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Origins: The Indian Intermezzo

GUEST,Phil d'Conch 30 Aug 18 - 01:18 AM
GUEST,Phil d'Conch 30 Aug 18 - 01:28 AM
GUEST,paperback 01 Sep 18 - 10:22 PM
GUEST,Phil d'Conch 09 Sep 18 - 05:21 PM
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Subject: Origins: The Indian Intermezzo
From: GUEST,Phil d'Conch
Date: 30 Aug 18 - 01:18 AM

In Segregating Sound author Karl Hagstrom Miller refers to Snow Deer as a “...Native American exotica number.” I hadn't heard that one before.

I do know the popular label at the time was “Indian intermezzo:”

In 1901, Neil Moret’s “Hiawatha” set the course for others to follow. While the trend peaked around 1905, additional examples of this type of song appeared throughout the next decade. “Silver Bell” (1905) by Percy Wenrich, “Iola” (1906) by Charles L. Johnson and “Red Wing” (1907) by Kerry Mills are some of those best remembered. Earlier songs that dealt with the Indian had been around since the mid-19th century, and seemed to take their lead from Longfellow’s poem “Song of “Hiawatha.” But these “intermezzi” appeared and flourished in a later era, which paralleled the great popular music explosion of Tin Pan Alley.
[From the Chatfield Brass Band link]

Not mentioned on Chatfield is the Indianist Movement hitting American classical music at roughly the same time.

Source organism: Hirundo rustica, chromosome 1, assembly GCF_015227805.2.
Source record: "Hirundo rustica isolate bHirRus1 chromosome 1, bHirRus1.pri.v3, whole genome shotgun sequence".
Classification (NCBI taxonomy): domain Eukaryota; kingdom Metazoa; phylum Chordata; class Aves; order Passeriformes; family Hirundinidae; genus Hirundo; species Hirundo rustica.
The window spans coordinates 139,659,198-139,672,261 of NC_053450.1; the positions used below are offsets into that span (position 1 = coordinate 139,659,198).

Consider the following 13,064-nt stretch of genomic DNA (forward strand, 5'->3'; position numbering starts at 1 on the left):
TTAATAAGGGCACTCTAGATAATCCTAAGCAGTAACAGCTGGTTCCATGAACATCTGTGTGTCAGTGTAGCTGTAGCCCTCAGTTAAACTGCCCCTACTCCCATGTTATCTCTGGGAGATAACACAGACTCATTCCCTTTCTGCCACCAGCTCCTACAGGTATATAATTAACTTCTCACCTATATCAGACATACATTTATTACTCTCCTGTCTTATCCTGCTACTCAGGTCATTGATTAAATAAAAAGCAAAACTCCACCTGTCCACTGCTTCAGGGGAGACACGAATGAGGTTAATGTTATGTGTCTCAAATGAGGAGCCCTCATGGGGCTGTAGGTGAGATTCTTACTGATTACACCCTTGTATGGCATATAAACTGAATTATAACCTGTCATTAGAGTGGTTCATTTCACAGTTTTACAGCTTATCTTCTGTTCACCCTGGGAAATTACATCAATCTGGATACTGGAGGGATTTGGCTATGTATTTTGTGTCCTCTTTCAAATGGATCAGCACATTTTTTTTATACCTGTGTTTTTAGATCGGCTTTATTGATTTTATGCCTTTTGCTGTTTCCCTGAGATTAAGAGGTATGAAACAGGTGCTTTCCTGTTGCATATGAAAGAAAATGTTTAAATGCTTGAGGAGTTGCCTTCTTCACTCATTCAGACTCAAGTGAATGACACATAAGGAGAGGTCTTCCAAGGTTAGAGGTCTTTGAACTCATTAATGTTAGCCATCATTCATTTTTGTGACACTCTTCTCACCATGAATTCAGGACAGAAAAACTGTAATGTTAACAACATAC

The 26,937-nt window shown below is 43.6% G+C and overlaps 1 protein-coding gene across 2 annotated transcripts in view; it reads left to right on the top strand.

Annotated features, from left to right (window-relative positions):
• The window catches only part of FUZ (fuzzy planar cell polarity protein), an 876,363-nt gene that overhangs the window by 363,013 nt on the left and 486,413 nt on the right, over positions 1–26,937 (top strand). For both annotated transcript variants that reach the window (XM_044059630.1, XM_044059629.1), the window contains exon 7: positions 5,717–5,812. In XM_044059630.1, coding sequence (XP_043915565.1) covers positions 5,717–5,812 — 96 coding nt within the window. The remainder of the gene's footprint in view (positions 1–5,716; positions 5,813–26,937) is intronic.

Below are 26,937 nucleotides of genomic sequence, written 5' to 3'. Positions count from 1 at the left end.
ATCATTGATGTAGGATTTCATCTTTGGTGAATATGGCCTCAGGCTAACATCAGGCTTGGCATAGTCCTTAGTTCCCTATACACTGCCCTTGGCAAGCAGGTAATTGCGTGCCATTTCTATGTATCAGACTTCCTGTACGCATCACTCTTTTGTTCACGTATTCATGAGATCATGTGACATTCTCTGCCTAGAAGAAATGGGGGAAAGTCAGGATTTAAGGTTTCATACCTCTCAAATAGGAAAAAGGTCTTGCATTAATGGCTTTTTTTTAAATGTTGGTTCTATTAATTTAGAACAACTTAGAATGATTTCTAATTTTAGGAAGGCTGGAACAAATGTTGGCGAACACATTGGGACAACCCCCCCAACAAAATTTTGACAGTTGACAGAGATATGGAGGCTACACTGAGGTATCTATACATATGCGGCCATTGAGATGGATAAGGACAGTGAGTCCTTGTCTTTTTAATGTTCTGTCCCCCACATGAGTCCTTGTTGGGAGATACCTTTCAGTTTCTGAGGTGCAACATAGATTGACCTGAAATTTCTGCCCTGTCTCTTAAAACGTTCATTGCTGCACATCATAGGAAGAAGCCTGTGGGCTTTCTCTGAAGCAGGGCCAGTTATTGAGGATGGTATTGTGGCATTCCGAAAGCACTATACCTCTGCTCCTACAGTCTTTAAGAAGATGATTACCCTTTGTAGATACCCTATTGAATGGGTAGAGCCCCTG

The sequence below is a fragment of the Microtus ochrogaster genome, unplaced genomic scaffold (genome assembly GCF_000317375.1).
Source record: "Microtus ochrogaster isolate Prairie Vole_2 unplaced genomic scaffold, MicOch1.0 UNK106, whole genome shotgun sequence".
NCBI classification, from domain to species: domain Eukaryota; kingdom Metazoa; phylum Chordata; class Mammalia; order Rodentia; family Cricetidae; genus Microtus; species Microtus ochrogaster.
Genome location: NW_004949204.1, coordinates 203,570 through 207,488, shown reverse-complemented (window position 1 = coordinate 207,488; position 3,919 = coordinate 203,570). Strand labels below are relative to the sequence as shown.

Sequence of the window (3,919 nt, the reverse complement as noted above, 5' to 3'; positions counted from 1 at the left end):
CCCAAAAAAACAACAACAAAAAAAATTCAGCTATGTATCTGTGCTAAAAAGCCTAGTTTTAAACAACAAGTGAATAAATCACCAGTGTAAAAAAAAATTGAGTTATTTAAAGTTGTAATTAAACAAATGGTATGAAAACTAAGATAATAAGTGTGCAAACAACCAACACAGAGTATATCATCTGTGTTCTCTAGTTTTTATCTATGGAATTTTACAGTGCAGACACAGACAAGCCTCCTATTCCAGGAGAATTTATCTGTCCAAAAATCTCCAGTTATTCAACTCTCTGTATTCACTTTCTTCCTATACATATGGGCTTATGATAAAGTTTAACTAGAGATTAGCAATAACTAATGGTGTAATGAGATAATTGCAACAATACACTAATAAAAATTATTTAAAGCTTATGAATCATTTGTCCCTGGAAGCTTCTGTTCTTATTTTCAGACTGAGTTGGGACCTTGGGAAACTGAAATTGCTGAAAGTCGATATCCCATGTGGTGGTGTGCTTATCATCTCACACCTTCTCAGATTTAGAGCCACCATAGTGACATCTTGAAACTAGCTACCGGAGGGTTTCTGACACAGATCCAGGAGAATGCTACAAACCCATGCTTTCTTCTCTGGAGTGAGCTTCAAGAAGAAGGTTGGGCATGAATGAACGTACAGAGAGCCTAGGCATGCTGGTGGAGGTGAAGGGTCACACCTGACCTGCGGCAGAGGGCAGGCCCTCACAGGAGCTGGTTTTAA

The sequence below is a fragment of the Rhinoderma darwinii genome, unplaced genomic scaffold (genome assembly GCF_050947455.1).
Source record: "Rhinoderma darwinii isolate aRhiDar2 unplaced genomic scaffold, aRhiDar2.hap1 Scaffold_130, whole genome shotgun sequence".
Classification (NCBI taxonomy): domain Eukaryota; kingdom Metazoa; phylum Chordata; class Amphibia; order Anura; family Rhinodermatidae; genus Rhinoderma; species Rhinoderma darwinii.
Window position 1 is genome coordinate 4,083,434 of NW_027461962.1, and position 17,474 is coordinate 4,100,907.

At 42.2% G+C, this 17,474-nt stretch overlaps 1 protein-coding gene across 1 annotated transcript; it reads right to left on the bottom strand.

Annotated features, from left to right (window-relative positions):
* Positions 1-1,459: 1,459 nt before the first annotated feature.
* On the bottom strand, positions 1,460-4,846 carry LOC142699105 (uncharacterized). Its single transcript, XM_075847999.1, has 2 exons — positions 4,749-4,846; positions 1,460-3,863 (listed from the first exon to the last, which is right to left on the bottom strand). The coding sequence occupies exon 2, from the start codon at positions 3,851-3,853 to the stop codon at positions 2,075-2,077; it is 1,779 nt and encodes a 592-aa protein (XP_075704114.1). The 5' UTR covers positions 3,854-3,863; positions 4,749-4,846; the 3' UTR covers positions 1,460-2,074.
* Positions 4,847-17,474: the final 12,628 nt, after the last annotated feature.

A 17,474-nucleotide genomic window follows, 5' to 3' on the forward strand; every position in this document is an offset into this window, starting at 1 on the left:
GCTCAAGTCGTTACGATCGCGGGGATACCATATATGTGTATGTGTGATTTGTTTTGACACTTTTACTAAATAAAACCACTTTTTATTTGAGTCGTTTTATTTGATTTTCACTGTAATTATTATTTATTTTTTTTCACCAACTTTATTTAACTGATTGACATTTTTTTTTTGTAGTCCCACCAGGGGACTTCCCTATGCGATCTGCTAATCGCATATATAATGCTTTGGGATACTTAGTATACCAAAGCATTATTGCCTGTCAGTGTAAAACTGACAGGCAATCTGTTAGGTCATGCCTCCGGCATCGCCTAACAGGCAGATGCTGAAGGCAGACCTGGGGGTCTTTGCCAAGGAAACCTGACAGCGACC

More to follow...


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Subject: RE: Origins: The Indian Intermezzo
From: GUEST,Phil d'Conch
Date: 30 Aug 18 - 01:28 AM

Songs already on Mudcat:

Arawana/Arrah Wanna
Falling Leaf
Hiawatha
Indian Maid, Silver Bell, Red Wing
Iola (tune of Playmate)
My Pretty Little Indian Napanee
St. Regious Girl
Snow Deer


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Subject: RE: Origins: The Indian Intermezzo
From: GUEST,paperback
Date: 01 Sep 18 - 10:22 PM

Arthur Nevin's "Poia" Act I

"Arthur Nevin spent two summers with the Blackfeet Indians to collect musical material to use in his three act opera "Poia", which he finished in 1907.


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Subject: RE: Origins: The Indian Intermezzo
From: GUEST,Phil d'Conch
Date: 09 Sep 18 - 05:21 PM

Maurice Baron: His first career, prior to becoming Lionel Belasco's American publisher, was in vaudeville, silent film and AM radio. A little more on the classical side than the average pop intermezzo:

An Indian Legend, Lègende Indienne, New York: G.Schirmer, 1921
Indian Wedding Festival, Written for orchestra as accompaniment to silent film. Dedicated to the Capitol Theatre Orchestra, New York City. New York: G. Schirmer, 1922.
Indian Plaint, an adaptation of the slow movement of Dvoák’s “American” quartet, for orchestral accompaniment to silent film. New York: G. Schirmer, 1924


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